The scary statistic is that of this number, 80% of the injuries will reoccur within three years. Often the reoccurrence rates increase, eventually resulting in constant pain. In most cases, the pain isn’t caused by anything serious and will usually get better over time. Patients need to learn how to manage their symptoms to avoid the pain returning.  This is where Physiotherapy comes into its own. Whether back pain rules your life or you just get an occasional twinge, physiotherapy should be able to help you, and hopefully, help recurrences.

Continue reading

Acupuncture Headaches Physio

Headaches – Physio and Acupuncture

A Headache is a pain in the head due to varying causes. Headaches may result from any number of factors, including tension; muscle contraction; vascular problems; withdrawal from certain medications; abscesses; or injury.

Headaches fall into three main categories:

Cervicogenic, Tension-type and Migraine.

  • Cervicogenic or Neck-related headaches are the most recently diagnosed type of headache and are musculoskeletal in nature. They may be caused by pain in the neck or spine that is transferred to the head. Many times, neck related headaches go undiagnosed because of their recent classification.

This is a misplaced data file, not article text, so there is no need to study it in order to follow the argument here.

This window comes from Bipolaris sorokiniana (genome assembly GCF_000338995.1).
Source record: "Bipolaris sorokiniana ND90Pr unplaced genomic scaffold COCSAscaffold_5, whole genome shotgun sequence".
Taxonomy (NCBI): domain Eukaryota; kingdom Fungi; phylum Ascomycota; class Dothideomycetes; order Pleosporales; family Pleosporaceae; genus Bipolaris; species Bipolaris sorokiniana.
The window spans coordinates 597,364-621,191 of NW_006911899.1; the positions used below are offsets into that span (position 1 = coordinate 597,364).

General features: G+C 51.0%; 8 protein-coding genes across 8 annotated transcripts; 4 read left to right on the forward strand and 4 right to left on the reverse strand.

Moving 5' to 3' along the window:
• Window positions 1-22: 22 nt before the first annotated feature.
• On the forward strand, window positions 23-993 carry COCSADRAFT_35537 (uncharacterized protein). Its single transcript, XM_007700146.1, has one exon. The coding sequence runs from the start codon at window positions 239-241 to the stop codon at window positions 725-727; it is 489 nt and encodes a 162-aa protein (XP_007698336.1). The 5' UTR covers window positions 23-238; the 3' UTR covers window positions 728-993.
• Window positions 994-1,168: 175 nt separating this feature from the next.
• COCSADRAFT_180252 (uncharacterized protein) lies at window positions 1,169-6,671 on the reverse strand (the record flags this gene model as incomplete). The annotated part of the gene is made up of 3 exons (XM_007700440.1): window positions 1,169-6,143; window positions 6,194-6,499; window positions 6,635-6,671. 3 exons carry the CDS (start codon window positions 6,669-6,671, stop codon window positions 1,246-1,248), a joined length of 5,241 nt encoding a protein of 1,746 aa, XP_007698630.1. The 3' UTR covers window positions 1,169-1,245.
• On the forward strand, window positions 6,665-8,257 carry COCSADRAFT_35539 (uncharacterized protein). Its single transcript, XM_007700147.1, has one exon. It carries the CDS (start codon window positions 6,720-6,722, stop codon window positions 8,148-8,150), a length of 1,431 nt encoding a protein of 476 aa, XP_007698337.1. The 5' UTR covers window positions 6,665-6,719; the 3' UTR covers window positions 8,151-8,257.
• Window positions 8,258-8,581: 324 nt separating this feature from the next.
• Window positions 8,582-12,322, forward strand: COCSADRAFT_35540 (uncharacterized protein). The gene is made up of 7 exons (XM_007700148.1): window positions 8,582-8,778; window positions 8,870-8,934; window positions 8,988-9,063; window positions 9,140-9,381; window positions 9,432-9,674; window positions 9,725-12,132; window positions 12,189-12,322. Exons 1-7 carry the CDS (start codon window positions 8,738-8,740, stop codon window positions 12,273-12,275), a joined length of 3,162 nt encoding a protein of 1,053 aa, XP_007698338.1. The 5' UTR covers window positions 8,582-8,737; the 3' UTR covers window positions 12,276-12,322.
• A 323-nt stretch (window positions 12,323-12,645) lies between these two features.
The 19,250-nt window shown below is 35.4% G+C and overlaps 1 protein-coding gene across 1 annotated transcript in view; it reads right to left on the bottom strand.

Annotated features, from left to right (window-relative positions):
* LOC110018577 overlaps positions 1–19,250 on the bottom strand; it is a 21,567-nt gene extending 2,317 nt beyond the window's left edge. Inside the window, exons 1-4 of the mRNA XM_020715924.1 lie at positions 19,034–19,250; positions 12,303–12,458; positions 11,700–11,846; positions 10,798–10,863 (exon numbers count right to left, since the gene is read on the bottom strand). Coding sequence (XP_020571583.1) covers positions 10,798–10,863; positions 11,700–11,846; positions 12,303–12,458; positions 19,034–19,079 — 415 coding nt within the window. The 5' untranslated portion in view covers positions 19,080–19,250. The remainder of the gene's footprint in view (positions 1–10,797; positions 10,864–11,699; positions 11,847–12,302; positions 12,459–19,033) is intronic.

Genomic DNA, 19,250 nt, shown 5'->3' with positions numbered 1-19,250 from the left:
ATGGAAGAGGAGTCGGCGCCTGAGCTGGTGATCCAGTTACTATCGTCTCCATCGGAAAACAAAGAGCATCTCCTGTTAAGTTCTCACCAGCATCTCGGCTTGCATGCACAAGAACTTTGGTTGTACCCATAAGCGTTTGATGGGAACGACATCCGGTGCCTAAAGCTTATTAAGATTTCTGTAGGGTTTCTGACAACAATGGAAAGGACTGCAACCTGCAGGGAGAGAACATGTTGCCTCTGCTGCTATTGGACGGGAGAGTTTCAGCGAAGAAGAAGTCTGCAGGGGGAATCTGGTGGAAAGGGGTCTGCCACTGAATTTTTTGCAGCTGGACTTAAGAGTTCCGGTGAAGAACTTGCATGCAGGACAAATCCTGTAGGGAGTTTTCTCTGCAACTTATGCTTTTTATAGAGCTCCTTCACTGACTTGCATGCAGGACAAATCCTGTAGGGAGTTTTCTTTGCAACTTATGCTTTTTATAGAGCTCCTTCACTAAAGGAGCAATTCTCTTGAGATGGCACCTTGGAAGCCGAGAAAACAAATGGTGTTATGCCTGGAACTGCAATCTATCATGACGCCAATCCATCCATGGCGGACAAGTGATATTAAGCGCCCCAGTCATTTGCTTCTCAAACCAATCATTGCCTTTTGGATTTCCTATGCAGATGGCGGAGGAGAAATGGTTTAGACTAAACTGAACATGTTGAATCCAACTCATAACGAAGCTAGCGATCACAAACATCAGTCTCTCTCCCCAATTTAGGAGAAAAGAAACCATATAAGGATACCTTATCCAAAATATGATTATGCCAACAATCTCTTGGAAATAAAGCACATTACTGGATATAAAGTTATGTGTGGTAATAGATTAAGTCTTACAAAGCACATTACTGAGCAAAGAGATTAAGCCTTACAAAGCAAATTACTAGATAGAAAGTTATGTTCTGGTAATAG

• Tension-type headaches are the most frequent. Patients who endure tension-type headaches usually feel mild to moderate pain on both sides of the head. The pain is usually described as tight, stiff or constricting as if something is being wrapped around your head and squeezed tightly.
  • Migraines affect far fewer people than tension-type headaches and have a much shorter duration, their symptoms are much more severe. They typically affect women more frequently than men, with pain that usually occurs on one side of the head. Migraines can be so severe that they can cause loss of appetite, blurred vision, nausea and even vomiting.

Continue reading

Tennis elbow

Tennis Elbow or Lateral Epicondylitis

Tennis elbow is a condition that causes pain around the outside of the elbow. It is clinically known as lateral epicondylitis and occurs following overuse of the muscles and tendons of the forearm, near the elbow joint.

You may notice pain:

  • on the outside of your upper forearm, just below the bend of your elbow
  • whilst lifting or bending your arm
  • when gripping small objects, such as a pen
  • if twisting your forearm, such as turning a door handle or opening a jar

You may also find it difficult to fully extend your arm.

Continue reading

New Project – ReWalk Exoskeleton